What kind of asshole was I, thinking about myself in the middle of a national tragedy?
I wasn’t hungry anymore, but since I didn’t know what else to do, I stayed in the coffee shop, soaking in other people’s reactions. Waitresses moved like zombies, no one knowing what was happening or why. Rumors flew around the room. It must be terrorists. Such a thing couldn’t be an accident. Were we in danger? What if someone attacked Boston? More planes were missing, someone said, and they were headed for the state capitals.
The place slowly filled with people, everyone in a similar state of shock. People who were afraid to get on the T in case terrorists struck again. Meanwhile, horror continued to unfold on the screen. We were powerless to tear our gazes away from it. I should go home and hug my wife, tell her what I did, apologize. She’d be so happy I wasn’t in the air, nothing else would matter. Until I told her why I’d run away.
Nearly three hours later, indecision still glued me to my seat when the newscasters released information about the four hijacked planes: American Airlines, Flight 11. American Airlines, Flight 77. United Airlines, Flight 93. United Airlines, Flight 175.
Shock waves racked my body, causing me to double over. Tears streamed down my face, beneath the collar of my shirt. I couldn’t breathe. I choked, clawing at the top button until it popped open.
The woman in the seat beside me at the airport, dead. The flight attendant chatting with the gate attendant before going to prepare the plane, dead. The cute kids in the corner, dead. Everyone on the plane plunged into the south tower, their lives extinguished in an instant. Everyone except me.
Dan. Holy fuck, I killed Dan. He never would’ve been on the plane if it weren’t for me. His death was my fault. Despair overwhelmed me.
I should be dead. Brett Cooper was supposed to be on Flight 175, sitting in seat 23A. Brett Cooper is dead. I’m dead.
With a gasp, I shoved myself away from the counter, dropping a twenty into the soggy mess that used to be my eggs. In a daze, I wheeled my suitcase to the attached hotel, plunked cash on the counter, then asked for a room. Mechanically, I followed the clerk’s instructions to the elevator, stepped off at the third floor, and staggered down the hall. Finally, I dropped onto the bed and allowed CNN to fill my brain with information.
A couple of hours later, I turned it off, unable to watch anymore. My entire body shook. My thoughts whirled.
Jess wrote down my flight information. I should’ve been on the flight. The only person in the world who knew I didn’t board that plane was dead. Tears welled in my eyes at the thought of how easily I could’ve been among them.
The media would release passenger lists from all of those flights. My name would be on one of those lists. I’d checked in for the flight, shown my driver’s license. Dan only showed my boarding pass–no one checked ID at the gate. My parents and brother would see my name, think I was dead. They’d never learn the truth about me.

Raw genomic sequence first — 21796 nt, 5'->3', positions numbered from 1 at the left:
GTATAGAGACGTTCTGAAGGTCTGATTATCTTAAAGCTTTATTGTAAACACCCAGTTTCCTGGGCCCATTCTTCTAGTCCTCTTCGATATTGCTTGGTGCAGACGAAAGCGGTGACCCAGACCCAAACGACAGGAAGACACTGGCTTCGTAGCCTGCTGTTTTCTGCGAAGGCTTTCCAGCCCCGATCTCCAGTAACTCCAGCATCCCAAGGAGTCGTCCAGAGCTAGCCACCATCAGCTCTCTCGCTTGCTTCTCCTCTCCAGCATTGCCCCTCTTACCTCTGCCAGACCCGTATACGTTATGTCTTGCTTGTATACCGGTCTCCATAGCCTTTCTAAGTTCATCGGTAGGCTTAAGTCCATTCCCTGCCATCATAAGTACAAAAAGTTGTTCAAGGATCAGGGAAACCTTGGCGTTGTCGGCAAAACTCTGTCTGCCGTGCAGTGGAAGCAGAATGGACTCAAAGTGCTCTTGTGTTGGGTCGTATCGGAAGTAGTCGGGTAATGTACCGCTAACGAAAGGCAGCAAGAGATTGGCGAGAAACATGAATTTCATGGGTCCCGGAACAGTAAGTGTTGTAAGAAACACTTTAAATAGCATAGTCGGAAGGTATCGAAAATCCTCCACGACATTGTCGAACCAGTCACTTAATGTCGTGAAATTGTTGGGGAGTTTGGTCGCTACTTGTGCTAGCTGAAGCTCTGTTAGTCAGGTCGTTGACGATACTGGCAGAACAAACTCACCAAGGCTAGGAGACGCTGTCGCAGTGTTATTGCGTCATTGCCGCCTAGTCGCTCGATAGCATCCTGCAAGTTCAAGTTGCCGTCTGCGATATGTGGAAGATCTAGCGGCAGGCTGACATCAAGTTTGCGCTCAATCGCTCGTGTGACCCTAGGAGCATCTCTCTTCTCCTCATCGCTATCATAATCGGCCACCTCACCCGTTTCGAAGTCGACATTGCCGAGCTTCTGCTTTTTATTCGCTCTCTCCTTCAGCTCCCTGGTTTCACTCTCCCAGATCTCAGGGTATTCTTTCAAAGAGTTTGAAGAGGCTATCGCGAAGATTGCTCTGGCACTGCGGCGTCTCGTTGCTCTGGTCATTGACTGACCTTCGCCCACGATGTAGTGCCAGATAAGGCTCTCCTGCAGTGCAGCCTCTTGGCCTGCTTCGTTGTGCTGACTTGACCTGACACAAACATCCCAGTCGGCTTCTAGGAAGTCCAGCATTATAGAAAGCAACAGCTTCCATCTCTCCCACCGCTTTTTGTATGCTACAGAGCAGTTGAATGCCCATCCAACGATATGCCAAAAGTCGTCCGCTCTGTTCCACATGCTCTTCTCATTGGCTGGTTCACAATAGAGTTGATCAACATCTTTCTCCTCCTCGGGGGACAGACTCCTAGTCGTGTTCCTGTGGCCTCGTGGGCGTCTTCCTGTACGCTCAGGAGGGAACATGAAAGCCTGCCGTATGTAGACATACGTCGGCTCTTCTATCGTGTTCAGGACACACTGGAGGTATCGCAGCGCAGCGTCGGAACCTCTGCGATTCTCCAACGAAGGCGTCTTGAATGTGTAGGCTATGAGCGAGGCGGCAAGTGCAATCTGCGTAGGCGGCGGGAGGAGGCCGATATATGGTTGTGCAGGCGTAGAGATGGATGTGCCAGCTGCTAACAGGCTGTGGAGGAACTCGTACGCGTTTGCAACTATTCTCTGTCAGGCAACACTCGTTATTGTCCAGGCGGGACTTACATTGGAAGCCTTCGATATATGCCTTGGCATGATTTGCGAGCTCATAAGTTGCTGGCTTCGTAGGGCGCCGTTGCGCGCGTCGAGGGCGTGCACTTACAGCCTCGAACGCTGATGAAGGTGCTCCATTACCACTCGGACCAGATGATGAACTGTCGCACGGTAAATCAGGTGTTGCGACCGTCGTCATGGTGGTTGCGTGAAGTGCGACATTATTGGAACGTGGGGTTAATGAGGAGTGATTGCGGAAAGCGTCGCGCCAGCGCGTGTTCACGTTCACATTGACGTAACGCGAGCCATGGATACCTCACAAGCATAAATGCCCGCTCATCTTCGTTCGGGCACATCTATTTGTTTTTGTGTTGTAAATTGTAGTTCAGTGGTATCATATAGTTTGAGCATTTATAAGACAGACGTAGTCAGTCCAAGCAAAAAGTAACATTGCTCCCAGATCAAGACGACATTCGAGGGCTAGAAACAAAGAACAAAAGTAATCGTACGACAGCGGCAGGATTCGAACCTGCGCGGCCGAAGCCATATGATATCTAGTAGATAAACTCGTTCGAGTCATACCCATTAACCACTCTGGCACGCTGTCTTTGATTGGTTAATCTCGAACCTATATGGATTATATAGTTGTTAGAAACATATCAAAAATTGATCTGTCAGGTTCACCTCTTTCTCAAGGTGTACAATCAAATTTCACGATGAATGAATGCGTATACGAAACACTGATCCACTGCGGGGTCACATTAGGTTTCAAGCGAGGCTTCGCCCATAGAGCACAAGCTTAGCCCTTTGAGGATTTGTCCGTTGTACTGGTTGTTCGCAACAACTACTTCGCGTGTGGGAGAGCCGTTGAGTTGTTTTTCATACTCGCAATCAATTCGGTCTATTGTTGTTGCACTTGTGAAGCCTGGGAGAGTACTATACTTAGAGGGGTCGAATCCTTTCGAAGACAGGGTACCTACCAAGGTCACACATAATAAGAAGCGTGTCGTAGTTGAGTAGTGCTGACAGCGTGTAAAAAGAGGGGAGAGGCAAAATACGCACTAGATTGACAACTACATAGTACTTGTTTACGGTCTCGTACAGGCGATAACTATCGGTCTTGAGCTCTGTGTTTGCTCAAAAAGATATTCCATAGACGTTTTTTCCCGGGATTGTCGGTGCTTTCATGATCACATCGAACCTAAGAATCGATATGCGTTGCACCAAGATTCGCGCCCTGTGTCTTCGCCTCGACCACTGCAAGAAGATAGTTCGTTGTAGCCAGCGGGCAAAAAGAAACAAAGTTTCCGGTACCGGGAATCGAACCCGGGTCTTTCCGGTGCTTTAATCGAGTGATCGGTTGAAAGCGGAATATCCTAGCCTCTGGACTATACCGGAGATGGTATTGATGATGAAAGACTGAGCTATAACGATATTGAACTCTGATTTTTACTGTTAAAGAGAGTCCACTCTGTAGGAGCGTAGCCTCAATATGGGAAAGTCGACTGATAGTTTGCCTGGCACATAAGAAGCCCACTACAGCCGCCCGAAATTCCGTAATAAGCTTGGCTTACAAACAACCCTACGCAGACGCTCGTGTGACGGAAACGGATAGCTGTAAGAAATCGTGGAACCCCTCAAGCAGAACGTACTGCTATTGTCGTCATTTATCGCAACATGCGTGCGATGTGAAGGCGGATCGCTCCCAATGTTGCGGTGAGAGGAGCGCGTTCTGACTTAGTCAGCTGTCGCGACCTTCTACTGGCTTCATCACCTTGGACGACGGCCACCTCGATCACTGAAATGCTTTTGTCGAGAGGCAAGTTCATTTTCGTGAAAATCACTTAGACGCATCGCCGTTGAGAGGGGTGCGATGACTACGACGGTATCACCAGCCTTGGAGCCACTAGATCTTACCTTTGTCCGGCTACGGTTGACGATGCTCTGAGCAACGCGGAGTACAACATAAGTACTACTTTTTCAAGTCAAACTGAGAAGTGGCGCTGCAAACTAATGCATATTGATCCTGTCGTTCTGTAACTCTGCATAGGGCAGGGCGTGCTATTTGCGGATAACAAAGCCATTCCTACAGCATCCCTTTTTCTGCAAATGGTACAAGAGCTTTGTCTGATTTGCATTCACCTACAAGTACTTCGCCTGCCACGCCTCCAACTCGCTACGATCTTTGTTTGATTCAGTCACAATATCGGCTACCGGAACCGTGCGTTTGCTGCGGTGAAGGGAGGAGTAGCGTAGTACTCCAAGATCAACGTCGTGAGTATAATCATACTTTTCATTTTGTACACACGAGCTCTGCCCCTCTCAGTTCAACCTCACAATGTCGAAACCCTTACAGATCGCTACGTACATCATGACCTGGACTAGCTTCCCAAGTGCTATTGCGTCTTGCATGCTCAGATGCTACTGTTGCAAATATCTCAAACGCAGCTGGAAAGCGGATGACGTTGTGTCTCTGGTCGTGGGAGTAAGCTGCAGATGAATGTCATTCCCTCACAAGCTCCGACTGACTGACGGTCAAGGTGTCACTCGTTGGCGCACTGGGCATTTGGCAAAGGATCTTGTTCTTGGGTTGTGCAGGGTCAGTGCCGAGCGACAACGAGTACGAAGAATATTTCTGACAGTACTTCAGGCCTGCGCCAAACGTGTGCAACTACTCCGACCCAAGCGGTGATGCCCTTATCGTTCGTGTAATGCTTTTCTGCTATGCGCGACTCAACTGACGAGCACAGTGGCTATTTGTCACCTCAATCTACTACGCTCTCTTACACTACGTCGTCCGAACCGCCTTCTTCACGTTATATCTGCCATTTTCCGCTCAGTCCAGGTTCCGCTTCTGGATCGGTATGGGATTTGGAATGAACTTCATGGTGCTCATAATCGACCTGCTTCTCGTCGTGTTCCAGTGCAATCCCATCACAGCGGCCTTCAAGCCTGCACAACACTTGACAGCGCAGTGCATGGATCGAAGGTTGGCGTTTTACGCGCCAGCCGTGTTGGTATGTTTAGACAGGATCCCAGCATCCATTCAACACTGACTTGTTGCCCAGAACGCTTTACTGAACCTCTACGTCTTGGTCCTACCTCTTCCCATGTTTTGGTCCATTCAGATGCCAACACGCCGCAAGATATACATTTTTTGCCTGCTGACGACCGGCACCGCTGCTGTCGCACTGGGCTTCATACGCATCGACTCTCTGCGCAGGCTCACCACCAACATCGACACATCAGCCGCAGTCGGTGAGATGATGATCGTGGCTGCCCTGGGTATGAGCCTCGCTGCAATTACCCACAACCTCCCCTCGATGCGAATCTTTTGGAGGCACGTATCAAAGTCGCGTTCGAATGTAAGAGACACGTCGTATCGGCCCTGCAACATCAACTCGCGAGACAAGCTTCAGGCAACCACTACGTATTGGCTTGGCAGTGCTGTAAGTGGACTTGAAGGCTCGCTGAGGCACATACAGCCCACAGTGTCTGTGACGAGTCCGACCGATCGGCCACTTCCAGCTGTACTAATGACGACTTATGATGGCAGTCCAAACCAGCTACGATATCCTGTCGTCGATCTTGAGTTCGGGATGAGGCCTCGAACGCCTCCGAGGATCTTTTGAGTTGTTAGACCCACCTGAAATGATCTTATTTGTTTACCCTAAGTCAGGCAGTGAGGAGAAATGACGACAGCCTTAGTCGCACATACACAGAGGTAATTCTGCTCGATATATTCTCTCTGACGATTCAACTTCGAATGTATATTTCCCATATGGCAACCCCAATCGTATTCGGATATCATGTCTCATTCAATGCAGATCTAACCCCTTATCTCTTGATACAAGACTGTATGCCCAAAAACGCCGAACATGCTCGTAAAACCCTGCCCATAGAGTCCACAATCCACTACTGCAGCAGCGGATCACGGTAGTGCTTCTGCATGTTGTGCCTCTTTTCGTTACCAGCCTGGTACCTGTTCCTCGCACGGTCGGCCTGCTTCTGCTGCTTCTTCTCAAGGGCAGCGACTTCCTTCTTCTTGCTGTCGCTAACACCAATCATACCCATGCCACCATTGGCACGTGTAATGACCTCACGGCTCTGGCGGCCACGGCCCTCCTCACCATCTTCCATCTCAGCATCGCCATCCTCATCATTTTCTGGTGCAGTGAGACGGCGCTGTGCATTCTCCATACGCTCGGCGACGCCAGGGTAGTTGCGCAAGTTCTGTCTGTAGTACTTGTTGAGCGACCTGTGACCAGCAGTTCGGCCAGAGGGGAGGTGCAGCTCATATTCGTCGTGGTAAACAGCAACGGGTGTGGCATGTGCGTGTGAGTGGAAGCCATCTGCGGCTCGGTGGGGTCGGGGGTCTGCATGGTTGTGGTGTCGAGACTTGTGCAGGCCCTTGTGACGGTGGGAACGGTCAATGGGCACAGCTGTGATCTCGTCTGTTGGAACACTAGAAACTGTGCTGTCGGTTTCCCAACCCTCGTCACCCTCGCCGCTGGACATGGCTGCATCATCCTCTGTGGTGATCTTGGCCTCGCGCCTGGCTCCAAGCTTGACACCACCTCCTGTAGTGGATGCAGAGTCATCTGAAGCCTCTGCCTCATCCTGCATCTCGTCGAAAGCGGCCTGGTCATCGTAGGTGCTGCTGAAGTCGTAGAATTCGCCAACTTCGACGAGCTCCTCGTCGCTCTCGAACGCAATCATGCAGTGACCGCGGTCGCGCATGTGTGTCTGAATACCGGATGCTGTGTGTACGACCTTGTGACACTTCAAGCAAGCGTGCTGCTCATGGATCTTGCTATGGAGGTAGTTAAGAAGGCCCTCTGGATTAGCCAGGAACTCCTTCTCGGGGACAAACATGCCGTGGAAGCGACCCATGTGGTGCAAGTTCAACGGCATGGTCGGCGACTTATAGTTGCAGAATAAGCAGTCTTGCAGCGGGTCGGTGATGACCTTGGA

As soon as she verified the flight number, Jess would think I died on that plane. She’d call my parents, and she would grieve. My parents and Brad would comfort each other; they’d be fine. One day, Jess would move on. She’d find someone more open, less conflicted. Calling her now, telling her I was okay, felt like the most selfish thing I could possibly do. She was so much better off without me. They all were.
Our marriage could never last, but if I went home, we’d try. I’d pretend nothing was wrong, we’d even have kids to see if that helped fill the void inside me. What was worse: the pain of losing me now, in a heartbeat, or the pain of losing me slowly over the next twenty-five years? She deserved to be free, to find someone who was free to love her.
Jess’s future children deserved a better father. I couldn’t love a family when I didn’t know how to love myself.
For weeks before the interview, I was tense. I’d thought being married would make me feel like I fit in, like I was the man my brother Brad always told me to be. I wanted to be what Jess needed, but my unease with myself–with my body–kept growing. Faking contentment it didn’t help. Starting over somewhere new might be the answer, but deep inside, I doubted it.
As we’d driven up I-93 to Logan airport, Jess had remained quiet, lost in her thoughts. Part of me wondered what she was thinking, if she realized our marriage was wrong, if she ever noticed I was wrong. But mostly I’d wondered what would happen if I got on the plane, got off in Los Angeles, headed for Mexico, and never turned back. She’d be better off without me.
Jess wasn’t happy. She pretended things were good, and I knew she wanted to make it work, but her posture told me she sensed my weirdness. She didn’t understand it, but she reflected it back at me, anyway. Things kept getting more awkward.
She deserved better.
She’d snuck a glance at me, which I saw reflected in the passenger’s side window. I waited. If she had something to say, we had another five miles for her to get around to telling me.
“I got a letter from UCLA’s School of Medicine yesterday,” she said finally.
“Oh, yeah?” My heart sank, although I tried to sound excited for her.